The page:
Why I started taking my smartphone for running

Time to use technology to my advantage

Confident sportswoman listening music through in-ear headphones while jogging on bridge in city
(Image credit: Getty Images)

While many people like to listen to music or podcasts and track all their stats when they run, I prefer to run semi-naked, with only my running watch wrapped around my wrist. This allows me to enjoy the exercise better and helps me connect with my surroundings more. However, recently, I started taking my smartphone with me to take pictures and videos of things I've seen.

These aren't for social media. No one needs to see another #sunriserun post or, worse still, a sweaty post-run selfie. People who know me know that I run and exercise, and I feel no need to project the 'I'm an active person' image on social media. No, I take photos of stuff to share with my wife when I get home from a run.

Runners know running is the best way to explore an area, which is why I love going for a quick one when I'm on holiday. You get to see loads of things within a shorter space of time if you are walking. It's an excellent way to have a quick scan of an area and relay it back to your friends and family, who are often grateful for given directions.

Smartphone lovin'

I usually carry my smartphone with me on runs when I'm abroad for safety reasons, and I often snap photos of points of interest along the way. It makes sense when you're on holiday to take pictures, right? But the more I run on my home turf, the more I realise that people around me are equally as interested in my local adventures as when we're abroad.

For example, I went for a 10k run the other day, and since I didn't have any running headphones to test, I decided to leave the phone behind. (I was trying a new pair of running shoes, but that's usually the case when running.) I regretted this decision, as there were a bunch of things I wish I could've recorded, including an art exhibition on the seafront, the building of a motocross track on the beach, a lovely dog I met, and a local scarecrow trail I stumbled upon at the midpoint of my run.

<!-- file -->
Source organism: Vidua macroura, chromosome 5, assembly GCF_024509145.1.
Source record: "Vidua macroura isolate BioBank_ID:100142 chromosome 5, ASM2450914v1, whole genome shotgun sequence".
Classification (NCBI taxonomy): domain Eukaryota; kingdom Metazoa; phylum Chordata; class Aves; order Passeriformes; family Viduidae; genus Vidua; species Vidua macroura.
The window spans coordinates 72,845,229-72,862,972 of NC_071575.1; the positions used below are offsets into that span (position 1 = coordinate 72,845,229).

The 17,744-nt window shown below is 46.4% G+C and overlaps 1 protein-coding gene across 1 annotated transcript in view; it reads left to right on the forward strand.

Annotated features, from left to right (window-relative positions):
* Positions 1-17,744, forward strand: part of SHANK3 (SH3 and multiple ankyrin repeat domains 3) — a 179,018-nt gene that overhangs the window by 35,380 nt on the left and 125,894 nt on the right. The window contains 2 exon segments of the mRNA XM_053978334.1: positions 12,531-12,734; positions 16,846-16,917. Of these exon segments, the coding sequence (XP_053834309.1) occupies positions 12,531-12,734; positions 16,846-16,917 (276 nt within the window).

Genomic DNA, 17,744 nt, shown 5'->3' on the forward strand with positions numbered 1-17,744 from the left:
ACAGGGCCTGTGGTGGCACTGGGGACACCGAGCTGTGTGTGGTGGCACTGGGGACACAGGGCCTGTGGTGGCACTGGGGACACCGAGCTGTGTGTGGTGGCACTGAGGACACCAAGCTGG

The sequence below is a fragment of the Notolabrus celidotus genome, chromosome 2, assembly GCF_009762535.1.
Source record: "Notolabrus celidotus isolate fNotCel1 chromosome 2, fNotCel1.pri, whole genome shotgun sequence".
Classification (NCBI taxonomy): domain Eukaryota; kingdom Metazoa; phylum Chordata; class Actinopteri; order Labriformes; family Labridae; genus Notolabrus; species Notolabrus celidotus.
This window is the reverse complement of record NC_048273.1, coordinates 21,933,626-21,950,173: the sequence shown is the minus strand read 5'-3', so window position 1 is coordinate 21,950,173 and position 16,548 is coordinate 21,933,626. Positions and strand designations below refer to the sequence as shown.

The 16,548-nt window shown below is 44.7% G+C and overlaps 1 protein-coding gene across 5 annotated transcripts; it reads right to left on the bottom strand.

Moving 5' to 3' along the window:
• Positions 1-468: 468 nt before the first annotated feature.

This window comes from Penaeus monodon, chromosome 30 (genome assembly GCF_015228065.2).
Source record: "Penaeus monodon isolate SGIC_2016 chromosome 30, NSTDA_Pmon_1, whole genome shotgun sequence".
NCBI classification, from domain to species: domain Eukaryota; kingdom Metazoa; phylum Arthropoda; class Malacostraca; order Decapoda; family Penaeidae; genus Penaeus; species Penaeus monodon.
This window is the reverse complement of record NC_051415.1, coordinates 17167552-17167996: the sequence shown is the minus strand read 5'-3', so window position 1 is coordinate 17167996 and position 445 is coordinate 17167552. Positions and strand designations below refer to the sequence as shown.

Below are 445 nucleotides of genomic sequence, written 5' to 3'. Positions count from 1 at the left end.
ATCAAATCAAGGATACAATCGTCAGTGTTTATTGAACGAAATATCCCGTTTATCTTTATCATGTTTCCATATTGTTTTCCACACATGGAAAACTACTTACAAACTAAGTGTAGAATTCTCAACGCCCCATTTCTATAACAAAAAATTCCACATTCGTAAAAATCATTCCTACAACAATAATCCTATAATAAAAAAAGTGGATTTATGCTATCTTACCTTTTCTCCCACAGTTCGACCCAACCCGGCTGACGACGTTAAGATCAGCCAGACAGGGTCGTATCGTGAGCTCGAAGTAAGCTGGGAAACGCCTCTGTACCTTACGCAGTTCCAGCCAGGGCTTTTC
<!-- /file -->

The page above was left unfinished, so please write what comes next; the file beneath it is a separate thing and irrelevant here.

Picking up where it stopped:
My wife isn't a runner, but she likes to know what's going on, so needless to say, she was thrilled to hear about my adventures. Two days later, she accompanied me on the run (her on the bike, me running) to check out the scarecrow festival/trail, but sadly, it was all gone by then. Wish I had snapped some pictures of that incredible Tim Peake astronaut scarecrow on Sunday!

Camelbak Ultra™ Belt 2.5L with 500ml Quick Stow™ Flask

(Image credit: Camelbak)

I forgot to mention earlier, but the other reason I don't carry smartphones on runs is that I despise armband phone holders. Smartphones are bulky, and you get sweaty and uncomfortable under those plastic things. I don't like holding the phone in my hand as I run, either.

I was sent the Camelbak Ultra Belt 2.5L with 500ml Quick Stow Flask (external link) before I went to Mongolia to complete the Mongol 100 ultramarathon, and I've been using it ever since to carry bits and bobs with me. My short running shorts don't often have pockets, and I like the Ultra Belt as it allows me to store items without them flapping around my thighs.

One thing is for sure: I'll pack my smartphone before heading out for a run next time. You never know what magical moment I might miss if I didn't!

Matt Kollat
Section Editor | Active

Matt Kollat is a journalist and content creator who works for T3.com and its magazine counterpart as an Active Editor. His areas of expertise include wearables, drones, fitness equipment, nutrition and outdoor gear. He joined T3 in 2019. His byline appears in several publications, including Techradar and Fit&Well, and more. Matt also collaborated with other content creators (e.g. Garage Gym Reviews) and judged many awards, such as the European Specialist Sports Nutrition Alliance's ESSNawards. When he isn't working out, running or cycling, you'll find him roaming the countryside and trying out new podcasting and content creation equipment.